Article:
As of right now travel into France from outside is still extremely regulated and only for essential travel reasons. You will need to prove residency in France as well as have another form filled out (not the same one for travel within the country). 

If you are taking public transportation, it will slowly build back up to full service. Right now, in Paris, public transportation is running on a limited schedule (not as bad as during the December strikes) and measures are already in place for sanitizing and distancing within cars. Mask will be absolutely required on public transportation, there is no debate there. 

School will slowly begin to open back up. There will be limits on the amount of students allowed in a classroom. The decision right now is voluntary and up to the parents if they want their child(ren) to return to school, but they will need to be able to do classes at home. Currently only preschools, kindergartens, primary and junior high schools will be open; high schools will begin to open at the end of May. Masks will be required for students attending secondary schools, only, and not in primary school or nurseries. 

Now, to the part that everyone has been scratching their head about: socializing. Parks and gardens will remain closed until at least June 1; some public spaces in low-risk areas will be allowed to open, but will be monitored. No public gatherings (i.e. concerts, sporting events, demonstrations, etc…) will be allowed until September. Churches are allowed to open, but they, like shops, will have to prove that they have proper social distancing measures in place. Outdoor exercising will be allowed to resume as before, but gyms/studios (meaning those in a covered space) and team sports are not allowed at this point. Good thing my yoga studio is my living room! No cinemas, theaters, or museums for the foreseeable future, although smaller museums and libraries will be allowed to open because they can better regulate the social distancing measures. 

On May 7, each département will be given a color, red or green. You can guess what these colors will indicate. If you guess green for those with fewer cases and red with higher cases and they are an indication of when certain restrictions will be lifted, you guess right! Tomorrow night there will be nightly reports about this process with May 7 being D-Day (Jour-J here in France), if you will. Until then, we can only wait to see what the officials have to say.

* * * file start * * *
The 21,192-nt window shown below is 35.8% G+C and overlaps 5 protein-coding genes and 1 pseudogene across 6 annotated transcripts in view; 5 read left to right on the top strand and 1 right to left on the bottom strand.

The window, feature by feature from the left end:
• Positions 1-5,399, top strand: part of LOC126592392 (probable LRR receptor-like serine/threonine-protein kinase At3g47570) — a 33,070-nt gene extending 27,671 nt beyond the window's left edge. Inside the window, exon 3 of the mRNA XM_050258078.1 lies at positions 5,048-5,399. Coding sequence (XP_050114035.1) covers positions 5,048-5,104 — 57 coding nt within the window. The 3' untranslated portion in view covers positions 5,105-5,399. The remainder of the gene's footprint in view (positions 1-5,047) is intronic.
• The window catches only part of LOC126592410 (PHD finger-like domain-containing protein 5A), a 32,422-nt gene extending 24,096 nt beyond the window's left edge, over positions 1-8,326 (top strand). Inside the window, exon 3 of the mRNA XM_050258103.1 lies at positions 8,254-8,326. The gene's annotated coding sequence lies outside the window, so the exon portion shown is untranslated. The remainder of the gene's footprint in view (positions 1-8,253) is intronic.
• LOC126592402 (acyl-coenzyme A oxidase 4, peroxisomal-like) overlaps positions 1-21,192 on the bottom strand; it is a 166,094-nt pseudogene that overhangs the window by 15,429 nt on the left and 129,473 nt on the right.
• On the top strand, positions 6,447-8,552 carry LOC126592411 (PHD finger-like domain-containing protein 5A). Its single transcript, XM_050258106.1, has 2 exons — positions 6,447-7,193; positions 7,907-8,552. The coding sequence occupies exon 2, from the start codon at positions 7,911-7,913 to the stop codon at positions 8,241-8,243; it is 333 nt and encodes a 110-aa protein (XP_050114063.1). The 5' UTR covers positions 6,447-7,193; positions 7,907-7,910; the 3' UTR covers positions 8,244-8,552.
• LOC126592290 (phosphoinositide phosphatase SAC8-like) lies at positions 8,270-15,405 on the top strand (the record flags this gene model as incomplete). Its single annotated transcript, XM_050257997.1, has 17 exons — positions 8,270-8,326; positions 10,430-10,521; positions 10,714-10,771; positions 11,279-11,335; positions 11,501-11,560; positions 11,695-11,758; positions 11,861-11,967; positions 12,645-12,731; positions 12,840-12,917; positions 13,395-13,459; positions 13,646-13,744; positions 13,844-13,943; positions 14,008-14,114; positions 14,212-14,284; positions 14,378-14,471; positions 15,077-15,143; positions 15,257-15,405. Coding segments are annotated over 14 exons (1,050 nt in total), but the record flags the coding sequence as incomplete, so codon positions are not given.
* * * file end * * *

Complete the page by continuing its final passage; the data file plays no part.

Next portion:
Again, these are the national guidelines, there are also supplementary guidelines that can be implemented at the local level. Anne Hidalgo, the mayor of Paris, has already revealed her additional measures for decofinement. Free face masks for Parisians, hand gel stations will be installed for the public throughout the city, hotel lodging for anyone who tests positive for Covid-19 so they can quarantine. There will also be other supplementary services available for those choosing to stay in the hotels. Nurseries and school openings will give preference to children of essential workers first and trickle down after that. It looks like masks may be required if moving around outside, but that is to be determined. Walking and cycling will be further encouraged for a means of transportation and a plan for temporary extra bike lanes is in the works currently. There is already a directory of stores and businesses that offer delivery and click and collect options, this will continue to be updated and regulated. 

It seems like a lot, but I’d rather the government take their time in reopening the country than rushing to get things open and have to go back into confinement. I’ll wear my mask, stay 1 meter away from people and mind my Ps and Qs. I’ve started to look for jobs and apply for positions, but I have no idea what I am in store for, nor do I know what the new system will be for the food service industry. Certainly an interesting time to be “in the business.”